Spooky Pumpkins

The Wicked Problem of Obesity Across Generations

The wicked problem of obesity across generations confounds even the brightest souls who have tried to tackle it. In series of five papers newly published in the Lancet Diabetes & Endocrinology, a distinguished group of clinicians and scientists describe the daunting scope of this problem.

With an overview commentary, Mark Hanson, Peter Gluckman, and Flavia Bustreo build upon the call of the World Health Organization for “concerted and sustained action, not only in childhood but also earlier in the life course—ie, in the mother (and father) both before and during pregnancy.”

hanson-et-al-initiative-for-improved-preconception-healthSomehow this series manages to be encouraging and disheartening at the same time. On one hand, the series provides a remarkably clear description of obesity stretching across generations. The series focuses upon prevention. But it does not ignore the need for interventions as a means to prevent obesity in future generations.

But the series is also disheartening because of a nearly exclusive focus on the behavioral and dietary aspects of obesity. Hanson and colleagues used the schematic on the right to describe what is needed to improve preconception health for women affected by obesity. The critical path is spelled out graphically. It’s “behavior change.”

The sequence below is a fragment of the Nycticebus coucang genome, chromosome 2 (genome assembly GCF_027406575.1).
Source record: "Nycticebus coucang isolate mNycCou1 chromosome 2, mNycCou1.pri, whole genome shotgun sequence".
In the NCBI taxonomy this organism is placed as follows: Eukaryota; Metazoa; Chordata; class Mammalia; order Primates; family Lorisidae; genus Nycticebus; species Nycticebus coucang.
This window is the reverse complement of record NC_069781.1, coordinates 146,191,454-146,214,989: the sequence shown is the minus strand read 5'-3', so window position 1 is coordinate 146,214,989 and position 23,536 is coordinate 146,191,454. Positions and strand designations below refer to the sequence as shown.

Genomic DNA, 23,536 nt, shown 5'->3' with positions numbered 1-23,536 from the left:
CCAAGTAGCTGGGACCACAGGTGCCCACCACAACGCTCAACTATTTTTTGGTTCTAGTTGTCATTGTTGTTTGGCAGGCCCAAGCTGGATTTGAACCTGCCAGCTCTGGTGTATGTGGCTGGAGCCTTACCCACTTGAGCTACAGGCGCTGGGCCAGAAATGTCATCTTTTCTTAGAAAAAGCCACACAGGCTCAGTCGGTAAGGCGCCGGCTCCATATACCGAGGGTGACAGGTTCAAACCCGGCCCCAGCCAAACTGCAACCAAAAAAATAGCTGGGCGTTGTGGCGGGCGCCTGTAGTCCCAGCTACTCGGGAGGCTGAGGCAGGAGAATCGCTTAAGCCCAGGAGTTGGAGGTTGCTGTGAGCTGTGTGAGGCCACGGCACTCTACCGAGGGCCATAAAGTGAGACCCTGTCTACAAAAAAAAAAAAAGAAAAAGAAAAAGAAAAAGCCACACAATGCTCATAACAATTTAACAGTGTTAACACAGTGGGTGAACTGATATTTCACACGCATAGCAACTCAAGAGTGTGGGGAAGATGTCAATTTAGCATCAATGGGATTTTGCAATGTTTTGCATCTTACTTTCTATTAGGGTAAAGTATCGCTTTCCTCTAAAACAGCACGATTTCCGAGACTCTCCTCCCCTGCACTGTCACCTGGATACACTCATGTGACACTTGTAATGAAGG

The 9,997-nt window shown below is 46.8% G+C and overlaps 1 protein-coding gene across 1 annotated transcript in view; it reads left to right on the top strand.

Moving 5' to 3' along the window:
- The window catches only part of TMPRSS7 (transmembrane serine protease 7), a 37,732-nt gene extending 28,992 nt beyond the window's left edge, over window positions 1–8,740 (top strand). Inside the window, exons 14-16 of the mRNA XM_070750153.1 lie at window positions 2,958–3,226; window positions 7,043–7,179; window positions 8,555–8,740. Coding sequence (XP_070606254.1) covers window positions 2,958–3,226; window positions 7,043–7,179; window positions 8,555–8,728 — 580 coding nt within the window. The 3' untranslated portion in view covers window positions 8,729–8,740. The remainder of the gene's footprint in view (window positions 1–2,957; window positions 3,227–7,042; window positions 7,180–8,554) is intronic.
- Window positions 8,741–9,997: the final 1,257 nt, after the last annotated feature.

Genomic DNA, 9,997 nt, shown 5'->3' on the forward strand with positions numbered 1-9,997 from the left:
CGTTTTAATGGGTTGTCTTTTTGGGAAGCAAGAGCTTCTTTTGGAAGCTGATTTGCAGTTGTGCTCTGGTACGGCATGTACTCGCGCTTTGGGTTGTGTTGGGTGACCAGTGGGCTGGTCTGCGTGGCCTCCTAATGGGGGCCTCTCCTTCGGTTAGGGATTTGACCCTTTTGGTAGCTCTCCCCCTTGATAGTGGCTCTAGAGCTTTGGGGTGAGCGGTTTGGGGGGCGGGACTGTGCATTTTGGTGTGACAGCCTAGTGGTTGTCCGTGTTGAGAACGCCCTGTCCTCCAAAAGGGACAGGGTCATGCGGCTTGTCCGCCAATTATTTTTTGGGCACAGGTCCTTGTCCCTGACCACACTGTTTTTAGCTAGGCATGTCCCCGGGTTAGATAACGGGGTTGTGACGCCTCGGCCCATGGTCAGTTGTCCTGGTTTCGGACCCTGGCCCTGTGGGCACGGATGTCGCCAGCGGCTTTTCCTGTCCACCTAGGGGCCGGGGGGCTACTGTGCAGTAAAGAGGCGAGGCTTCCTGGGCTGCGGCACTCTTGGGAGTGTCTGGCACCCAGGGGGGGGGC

In the overview, Hanson, Gluckman, and Bustreo reveal their underlying bias even more directly saying:

If at present many young people do not seem to care about their health or view it as a low priority, perhaps they have not been given clear information about what they can do to optimise their health for themselves and their children.

Obesity has many causes. Health behaviors are important, but they are not the whole story.

Sadly, even thoughtful, learned people persist in the belief that people affected by obesity don’t care about their own health. When founded upon such bias, efforts to “end childhood obesity” will accomplish nothing.

Click here, here, here, here, and here for each of the articles in this series.

Spooky Pumpkins, photograph © hjl / flickr

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October 15, 2016

One Response to “The Wicked Problem of Obesity Across Generations”

  1. October 16, 2016 at 7:59 pm, Allen Browne said:

    Thoughtful people – perhaps. Learned people – no. I invite them to come the Blackburn Obesity Course and do some learning.